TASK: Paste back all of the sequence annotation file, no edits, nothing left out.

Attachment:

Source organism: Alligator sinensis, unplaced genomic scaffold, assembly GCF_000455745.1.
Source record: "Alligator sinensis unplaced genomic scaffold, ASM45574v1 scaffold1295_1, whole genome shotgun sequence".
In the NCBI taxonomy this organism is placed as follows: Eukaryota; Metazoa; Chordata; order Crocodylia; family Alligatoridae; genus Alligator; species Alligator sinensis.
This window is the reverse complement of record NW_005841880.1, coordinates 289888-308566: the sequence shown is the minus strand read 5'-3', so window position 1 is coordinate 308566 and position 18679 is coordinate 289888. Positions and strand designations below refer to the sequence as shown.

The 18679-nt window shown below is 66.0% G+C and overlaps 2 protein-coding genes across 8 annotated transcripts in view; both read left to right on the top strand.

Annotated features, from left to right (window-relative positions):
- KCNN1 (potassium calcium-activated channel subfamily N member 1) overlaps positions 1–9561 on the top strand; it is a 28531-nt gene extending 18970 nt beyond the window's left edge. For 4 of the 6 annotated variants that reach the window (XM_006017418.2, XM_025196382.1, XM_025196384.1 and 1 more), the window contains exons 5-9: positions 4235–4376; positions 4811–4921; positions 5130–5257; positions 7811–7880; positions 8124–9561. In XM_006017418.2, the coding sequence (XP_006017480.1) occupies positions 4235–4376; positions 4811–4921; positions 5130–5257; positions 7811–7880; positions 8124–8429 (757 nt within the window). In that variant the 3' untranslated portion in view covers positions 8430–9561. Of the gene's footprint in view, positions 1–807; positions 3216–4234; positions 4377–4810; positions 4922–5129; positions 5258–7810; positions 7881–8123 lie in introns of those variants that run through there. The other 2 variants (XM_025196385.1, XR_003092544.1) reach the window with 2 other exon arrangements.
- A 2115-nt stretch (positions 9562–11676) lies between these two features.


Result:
Source organism: Alligator sinensis, unplaced genomic scaffold, assembly GCF_000455745.1.
Source record: "Alligator sinensis unplaced genomic scaffold, ASM45574v1 scaffold1295_1, whole genome shotgun sequence".
In the NCBI taxonomy this organism is placed as follows: Eukaryota; Metazoa; Chordata; order Crocodylia; family Alligatoridae; genus Alligator; species Alligator sinensis.
This window is the reverse complement of record NW_005841880.1, coordinates 289888-308566: the sequence shown is the minus strand read 5'-3', so window position 1 is coordinate 308566 and position 18679 is coordinate 289888. Positions and strand designations below refer to the sequence as shown.

The 18679-nt window shown below is 66.0% G+C and overlaps 2 protein-coding genes across 8 annotated transcripts in view; both read left to right on the top strand.

Annotated features, from left to right (window-relative positions):
- KCNN1 (potassium calcium-activated channel subfamily N member 1) overlaps positions 1–9561 on the top strand; it is a 28531-nt gene extending 18970 nt beyond the window's left edge. For 4 of the 6 annotated variants that reach the window (XM_006017418.2, XM_025196382.1, XM_025196384.1 and 1 more), the window contains exons 5-9: positions 4235–4376; positions 4811–4921; positions 5130–5257; positions 7811–7880; positions 8124–9561. In XM_006017418.2, the coding sequence (XP_006017480.1) occupies positions 4235–4376; positions 4811–4921; positions 5130–5257; positions 7811–7880; positions 8124–8429 (757 nt within the window). In that variant the 3' untranslated portion in view covers positions 8430–9561. Of the gene's footprint in view, positions 1–807; positions 3216–4234; positions 4377–4810; positions 4922–5129; positions 5258–7810; positions 7881–8123 lie in introns of those variants that run through there. The other 2 variants (XM_025196385.1, XR_003092544.1) reach the window with 2 other exon arrangements.
- A 2115-nt stretch (positions 9562–11676) lies between these two features.